i will be growing lots of veggies in my new backyard this spring. there's 2 good flat spots, one gets morning sun, the other gets afternoon sun. is half a day of full sun enough for vegetables? and which half is better?
Mon, February 6, 2006 - 9:35 AMIf your garden spot is a mixture of some shade as well as full sun, here are the best rules-of-thumb:
Leafy vegetables, such as lettuce and spinach, will tolerate the most shade.
Root vegetables, such as carrots, radishes, beets and parsnips, need a half day of sunshine, doesn't matter which half.
Fruiting vegetables, such as tomatoes, cucumbers, peas, beans and squash need a full day of sun. Corn also benefits from full sun. A full day is 8-10 hours.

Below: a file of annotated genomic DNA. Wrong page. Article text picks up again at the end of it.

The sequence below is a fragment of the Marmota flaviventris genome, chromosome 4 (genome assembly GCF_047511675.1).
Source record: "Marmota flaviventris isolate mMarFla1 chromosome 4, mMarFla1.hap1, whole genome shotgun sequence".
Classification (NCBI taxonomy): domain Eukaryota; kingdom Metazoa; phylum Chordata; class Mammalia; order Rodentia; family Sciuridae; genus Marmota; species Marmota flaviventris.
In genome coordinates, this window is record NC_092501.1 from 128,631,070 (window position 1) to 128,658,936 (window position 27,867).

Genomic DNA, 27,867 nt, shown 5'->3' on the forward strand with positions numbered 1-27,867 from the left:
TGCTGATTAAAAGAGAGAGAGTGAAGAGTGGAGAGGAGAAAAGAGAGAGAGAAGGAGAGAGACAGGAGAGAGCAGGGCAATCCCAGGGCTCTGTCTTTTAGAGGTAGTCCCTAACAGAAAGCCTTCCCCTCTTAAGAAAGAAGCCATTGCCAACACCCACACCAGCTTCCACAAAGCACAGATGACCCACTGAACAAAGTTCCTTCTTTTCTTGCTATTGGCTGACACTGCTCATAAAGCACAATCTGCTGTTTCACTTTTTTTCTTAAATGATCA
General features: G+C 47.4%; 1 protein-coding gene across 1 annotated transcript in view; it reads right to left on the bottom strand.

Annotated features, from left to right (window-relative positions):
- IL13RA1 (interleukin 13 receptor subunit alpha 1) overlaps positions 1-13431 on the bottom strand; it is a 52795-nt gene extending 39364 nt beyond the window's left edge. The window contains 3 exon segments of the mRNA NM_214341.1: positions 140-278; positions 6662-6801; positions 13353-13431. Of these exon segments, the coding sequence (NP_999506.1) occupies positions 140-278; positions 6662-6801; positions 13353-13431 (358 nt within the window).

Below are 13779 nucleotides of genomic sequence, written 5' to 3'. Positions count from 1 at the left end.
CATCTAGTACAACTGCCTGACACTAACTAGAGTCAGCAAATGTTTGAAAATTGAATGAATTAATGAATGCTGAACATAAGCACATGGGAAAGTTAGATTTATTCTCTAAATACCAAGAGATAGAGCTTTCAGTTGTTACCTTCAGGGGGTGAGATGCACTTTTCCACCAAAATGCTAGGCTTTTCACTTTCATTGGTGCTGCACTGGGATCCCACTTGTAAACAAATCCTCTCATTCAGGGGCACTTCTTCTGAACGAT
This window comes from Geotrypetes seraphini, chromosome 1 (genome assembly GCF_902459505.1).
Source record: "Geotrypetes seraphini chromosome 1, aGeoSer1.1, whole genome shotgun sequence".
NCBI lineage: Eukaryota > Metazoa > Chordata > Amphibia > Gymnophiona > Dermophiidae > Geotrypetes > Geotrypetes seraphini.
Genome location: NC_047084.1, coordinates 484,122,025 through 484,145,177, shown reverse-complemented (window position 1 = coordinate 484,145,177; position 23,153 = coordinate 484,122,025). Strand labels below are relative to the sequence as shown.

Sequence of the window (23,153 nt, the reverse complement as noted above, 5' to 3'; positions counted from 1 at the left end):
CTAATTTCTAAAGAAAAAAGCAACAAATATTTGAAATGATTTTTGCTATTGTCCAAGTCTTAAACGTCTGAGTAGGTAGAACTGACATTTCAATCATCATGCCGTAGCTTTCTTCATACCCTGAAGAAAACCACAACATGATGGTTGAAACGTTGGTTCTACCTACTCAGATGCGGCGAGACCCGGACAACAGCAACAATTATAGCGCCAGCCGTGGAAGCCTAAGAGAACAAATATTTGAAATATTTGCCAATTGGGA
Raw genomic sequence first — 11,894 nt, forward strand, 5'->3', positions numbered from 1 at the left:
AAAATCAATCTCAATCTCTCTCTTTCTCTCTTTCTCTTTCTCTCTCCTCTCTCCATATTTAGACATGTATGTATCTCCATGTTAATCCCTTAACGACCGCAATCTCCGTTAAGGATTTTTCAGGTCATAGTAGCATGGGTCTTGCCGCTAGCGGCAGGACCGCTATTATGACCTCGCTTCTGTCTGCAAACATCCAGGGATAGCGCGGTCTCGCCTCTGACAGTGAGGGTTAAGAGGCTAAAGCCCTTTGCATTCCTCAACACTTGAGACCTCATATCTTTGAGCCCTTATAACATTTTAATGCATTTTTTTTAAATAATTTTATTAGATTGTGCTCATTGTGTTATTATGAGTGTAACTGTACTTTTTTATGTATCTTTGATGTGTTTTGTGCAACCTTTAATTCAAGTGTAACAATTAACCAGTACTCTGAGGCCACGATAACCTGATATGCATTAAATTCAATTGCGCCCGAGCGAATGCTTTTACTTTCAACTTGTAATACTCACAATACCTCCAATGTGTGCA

Some herbs can tolerate three-quarters of day of sun.
Tue, February 7, 2006 - 8:36 AMKalicleo has good advice, but I'd like to add: when speaking of sun preferences in horticultural books, sun usually refers to morning sun...most plants that prefer sun will not grow as happily with only afternoon sun.
That said, the shadier parts of my veggie garden grow many things: all kinds of lettuces, chicories, and leaf cabbages, cutting celery, softwood culinary herbs (oregano, marjorams, basil), peas...and WEEDS! heh.
Mon, February 13, 2006 - 6:52 PMMousa Calliope mentions sun in relation to when you water, and that jogged my winter-logged memory some.
Morning sun *is* generally better because it helps dry up the morning dew on plants. Likewise, we are usually advised not to water in the evening because it can create mildew. Of course, you can't tell Ma Nature what to do if *she* wants to water every evening!)